When we do get angry at someone else (or even sometimes with inanimate objects), it is because we judge that person as having injured or harmed us in some way to have imposed upon us something we are averse to, or to have interfered with our desires. This perception of harm by itself is not enough to provoke or constitute the emotion of anger, though. It also requires that we view what was done to us (or to others we care about or identify with) – or perhaps left undone – to be wrong, undeserved, unwarranted. There is a third essential aspect to anger as well, namely that at the heart of it is a desire to retaliate against the other person, that is to impose some harm or humiliation upon them in return for what one thinks that they did to oneself.
From the Stoic perspective, anger is always something bad. They are uncompromising on that point, so much that other philosophical traditions placed them at one end of a spectrum (the Epicurean Philodemus’ On Anger, and the Christian Lactantius’ On The Anger of God would be prime examples of this), with the Aristotelians at the opposite end (perhaps a bit unfairly). There is what might appear to be an exception in one passage of Marcus Aurelius’ Meditations (2.10), where he agrees with the Aristotelian philosopher Theophrastus in viewing actions committed out of anger as less bad than actions motivated by desire for sensual pleasures, but even then, anger is still bad, just not as bad as something else.
Why is anger especially bad? And “bad” in what senses or ways? In his treatise On Anger, Seneca will point out how anger distorts the appearance of a person, particularly the face, rendering it ugly and frightening. But that change in appearance – which can be harnessed as a means for managing one’s anger, in the technique of “bringing before the eyes” – is really least among the bad things anger introduces. One might say that in the angry person, the distorted, even inhuman exterior, signified by face, posture, and voice, reflects and reveals the more important and damaging distortions within the person.
Immediately following the very passage cited above, Epictetus points out and then asks:
Instead of that, where there is some loss affecting our body or our property, there we count it injury; but is there no injury where the loss affects our moral purpose?
The prohairesis – the “moral purpose” or “faculty of choice” at the core of our persons and characters – that is what inside of us gets damaged by the anger we feel and act upon.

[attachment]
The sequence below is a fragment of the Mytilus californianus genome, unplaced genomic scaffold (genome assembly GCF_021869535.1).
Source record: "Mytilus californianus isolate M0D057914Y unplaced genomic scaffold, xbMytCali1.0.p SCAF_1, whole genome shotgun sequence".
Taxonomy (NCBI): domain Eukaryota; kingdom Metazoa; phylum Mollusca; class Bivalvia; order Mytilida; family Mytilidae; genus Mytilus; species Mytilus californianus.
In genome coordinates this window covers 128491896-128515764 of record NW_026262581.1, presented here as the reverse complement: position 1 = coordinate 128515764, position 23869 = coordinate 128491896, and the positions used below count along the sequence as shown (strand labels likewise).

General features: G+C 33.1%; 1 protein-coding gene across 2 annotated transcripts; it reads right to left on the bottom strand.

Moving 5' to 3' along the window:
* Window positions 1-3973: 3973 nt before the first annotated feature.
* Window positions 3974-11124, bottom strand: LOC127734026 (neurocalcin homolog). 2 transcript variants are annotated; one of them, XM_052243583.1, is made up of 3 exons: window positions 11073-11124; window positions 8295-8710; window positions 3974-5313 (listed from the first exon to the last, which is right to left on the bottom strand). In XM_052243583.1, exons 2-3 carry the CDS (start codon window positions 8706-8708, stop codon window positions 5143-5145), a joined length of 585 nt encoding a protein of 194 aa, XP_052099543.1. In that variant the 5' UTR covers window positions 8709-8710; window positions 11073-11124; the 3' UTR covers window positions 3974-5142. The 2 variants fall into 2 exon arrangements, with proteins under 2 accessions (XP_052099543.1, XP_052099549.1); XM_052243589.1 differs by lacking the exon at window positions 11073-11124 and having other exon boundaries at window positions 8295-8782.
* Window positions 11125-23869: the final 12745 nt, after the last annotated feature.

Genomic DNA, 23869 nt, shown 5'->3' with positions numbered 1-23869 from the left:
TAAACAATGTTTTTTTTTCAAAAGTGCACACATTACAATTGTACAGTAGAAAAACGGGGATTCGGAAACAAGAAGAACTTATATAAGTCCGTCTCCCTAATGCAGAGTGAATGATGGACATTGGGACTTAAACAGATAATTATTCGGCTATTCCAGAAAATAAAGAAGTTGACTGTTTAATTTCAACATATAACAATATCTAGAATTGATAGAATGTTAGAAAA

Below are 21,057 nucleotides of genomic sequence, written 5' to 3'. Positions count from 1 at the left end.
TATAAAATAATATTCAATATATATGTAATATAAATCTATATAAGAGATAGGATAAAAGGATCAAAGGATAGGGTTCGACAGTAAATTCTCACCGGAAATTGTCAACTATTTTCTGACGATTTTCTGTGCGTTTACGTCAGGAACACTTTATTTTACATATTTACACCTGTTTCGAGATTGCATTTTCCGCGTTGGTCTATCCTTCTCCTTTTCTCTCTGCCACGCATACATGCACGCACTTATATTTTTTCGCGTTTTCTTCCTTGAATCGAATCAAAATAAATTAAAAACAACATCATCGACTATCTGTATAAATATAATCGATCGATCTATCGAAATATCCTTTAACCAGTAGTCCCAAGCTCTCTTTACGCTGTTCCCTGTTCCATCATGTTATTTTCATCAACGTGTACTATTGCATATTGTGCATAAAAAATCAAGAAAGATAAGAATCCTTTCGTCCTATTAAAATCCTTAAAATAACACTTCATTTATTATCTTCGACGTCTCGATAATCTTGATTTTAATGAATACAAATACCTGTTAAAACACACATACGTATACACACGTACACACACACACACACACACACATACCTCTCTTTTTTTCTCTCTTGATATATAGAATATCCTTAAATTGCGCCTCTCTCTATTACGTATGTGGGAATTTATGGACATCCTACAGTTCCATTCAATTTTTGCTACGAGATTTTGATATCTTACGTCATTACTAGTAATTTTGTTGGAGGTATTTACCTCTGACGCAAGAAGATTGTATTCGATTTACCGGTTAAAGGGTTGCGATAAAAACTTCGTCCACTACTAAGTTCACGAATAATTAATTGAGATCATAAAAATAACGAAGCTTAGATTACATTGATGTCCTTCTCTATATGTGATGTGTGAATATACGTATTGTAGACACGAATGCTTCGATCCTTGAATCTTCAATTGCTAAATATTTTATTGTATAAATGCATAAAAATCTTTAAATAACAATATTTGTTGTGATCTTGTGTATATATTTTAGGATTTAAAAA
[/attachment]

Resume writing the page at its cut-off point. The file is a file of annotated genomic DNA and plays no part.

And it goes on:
To be sure, when we act upon anger, following out its essential desire, we do attempt to cause some sort of injury in return, to impose some kind of retaliation – even if merely imagined on our part (e.g. muttering insults under our breath, as if that somehow did something to the other person!) In many cases, we may indeed harm that person, and that is another badness resulting from our anger. Even though, from a Stoic perspective, whether that person is indeed harmed does depend upon whether they judge or think themselves to be harmed, most of the people that we interact with are not Stoics (or are only imperfectly so – myself included!), and will not only regard themselves as being harmed, but will thus be harmed, by our angry attitudes, put-downs, silent treatments, or other ways of expressing anger.
We injure and damage ourselves through anger – and that is something particularly bad. This is precisely why Epictetus points out the irrational line of reasoning in the passage above. If a person does something wrong to me – for example, if a longtime friend keeps failing to keep appointments to do something with me, promised over and over again, because he clearly prefers to spend his time with other people (say, posting pictures of how much fun he is having on social media) – it is understandable that, if I don’t make an effort to remind myself that this is really something up to him, and that I don’t have to interpret it as some kind of injury to me, that I will feel hurt by his inattention and broken promises, and that I will also likely feel anger arising from those hurt feelings.